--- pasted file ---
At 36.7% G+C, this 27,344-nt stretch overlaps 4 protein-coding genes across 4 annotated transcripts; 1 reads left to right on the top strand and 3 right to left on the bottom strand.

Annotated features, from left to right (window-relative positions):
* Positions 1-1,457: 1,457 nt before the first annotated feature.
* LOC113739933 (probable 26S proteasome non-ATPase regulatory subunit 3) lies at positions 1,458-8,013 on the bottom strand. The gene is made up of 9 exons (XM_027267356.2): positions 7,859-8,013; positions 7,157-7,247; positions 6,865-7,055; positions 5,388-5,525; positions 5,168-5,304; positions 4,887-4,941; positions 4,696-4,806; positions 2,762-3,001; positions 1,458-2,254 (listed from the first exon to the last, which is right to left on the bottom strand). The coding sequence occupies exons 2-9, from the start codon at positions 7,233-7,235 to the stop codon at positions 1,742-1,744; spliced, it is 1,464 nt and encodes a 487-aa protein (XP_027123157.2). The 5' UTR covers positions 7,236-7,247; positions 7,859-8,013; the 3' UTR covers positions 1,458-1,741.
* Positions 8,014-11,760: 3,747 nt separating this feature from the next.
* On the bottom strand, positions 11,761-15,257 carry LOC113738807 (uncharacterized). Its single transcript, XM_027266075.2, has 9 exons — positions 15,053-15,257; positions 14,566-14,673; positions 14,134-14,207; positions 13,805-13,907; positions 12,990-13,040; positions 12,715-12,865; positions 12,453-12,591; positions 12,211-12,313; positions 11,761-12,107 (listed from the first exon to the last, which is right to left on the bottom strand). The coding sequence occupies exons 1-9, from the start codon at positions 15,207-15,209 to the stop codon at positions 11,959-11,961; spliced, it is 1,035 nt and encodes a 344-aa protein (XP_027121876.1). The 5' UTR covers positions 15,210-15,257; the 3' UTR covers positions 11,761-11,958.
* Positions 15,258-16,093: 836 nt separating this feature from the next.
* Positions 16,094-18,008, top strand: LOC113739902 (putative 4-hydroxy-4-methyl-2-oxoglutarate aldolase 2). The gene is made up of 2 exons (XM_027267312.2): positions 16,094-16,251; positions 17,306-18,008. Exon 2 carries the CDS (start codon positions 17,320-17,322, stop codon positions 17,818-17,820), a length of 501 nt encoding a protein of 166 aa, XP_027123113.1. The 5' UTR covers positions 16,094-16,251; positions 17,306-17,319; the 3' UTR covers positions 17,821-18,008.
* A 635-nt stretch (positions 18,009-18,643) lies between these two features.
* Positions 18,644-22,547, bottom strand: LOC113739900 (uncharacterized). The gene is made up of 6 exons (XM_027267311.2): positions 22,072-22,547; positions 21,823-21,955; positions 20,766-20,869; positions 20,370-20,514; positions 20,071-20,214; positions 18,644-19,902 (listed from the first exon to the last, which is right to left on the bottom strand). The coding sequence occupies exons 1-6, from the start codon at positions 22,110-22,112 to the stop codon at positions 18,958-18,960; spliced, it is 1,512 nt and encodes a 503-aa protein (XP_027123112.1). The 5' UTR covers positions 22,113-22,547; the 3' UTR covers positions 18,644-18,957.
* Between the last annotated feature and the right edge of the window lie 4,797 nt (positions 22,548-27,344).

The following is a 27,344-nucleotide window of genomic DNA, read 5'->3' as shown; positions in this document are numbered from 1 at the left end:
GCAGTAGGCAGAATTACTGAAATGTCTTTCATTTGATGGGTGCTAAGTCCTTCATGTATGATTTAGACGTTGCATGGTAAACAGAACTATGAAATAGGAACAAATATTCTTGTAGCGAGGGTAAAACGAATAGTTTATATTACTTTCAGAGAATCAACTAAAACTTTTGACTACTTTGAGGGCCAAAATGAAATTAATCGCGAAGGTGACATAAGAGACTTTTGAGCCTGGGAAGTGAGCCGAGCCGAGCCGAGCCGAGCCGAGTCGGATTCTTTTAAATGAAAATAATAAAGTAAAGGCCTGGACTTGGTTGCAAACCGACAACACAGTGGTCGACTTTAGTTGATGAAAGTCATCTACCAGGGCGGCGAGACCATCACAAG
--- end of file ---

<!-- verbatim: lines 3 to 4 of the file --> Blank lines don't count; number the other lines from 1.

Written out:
* Positions 1-1,457: 1,457 nt before the first annotated feature.
* LOC113739933 (probable 26S proteasome non-ATPase regulatory subunit 3) lies at positions 1,458-8,013 on the bottom strand. The gene is made up of 9 exons (XM_027267356.2): positions 7,859-8,013; positions 7,157-7,247; positions 6,865-7,055; positions 5,388-5,525; positions 5,168-5,304; positions 4,887-4,941; positions 4,696-4,806; positions 2,762-3,001; positions 1,458-2,254 (listed from the first exon to the last, which is right to left on the bottom strand). The coding sequence occupies exons 2-9, from the start codon at positions 7,233-7,235 to the stop codon at positions 1,742-1,744; spliced, it is 1,464 nt and encodes a 487-aa protein (XP_027123157.2). The 5' UTR covers positions 7,236-7,247; positions 7,859-8,013; the 3' UTR covers positions 1,458-1,741.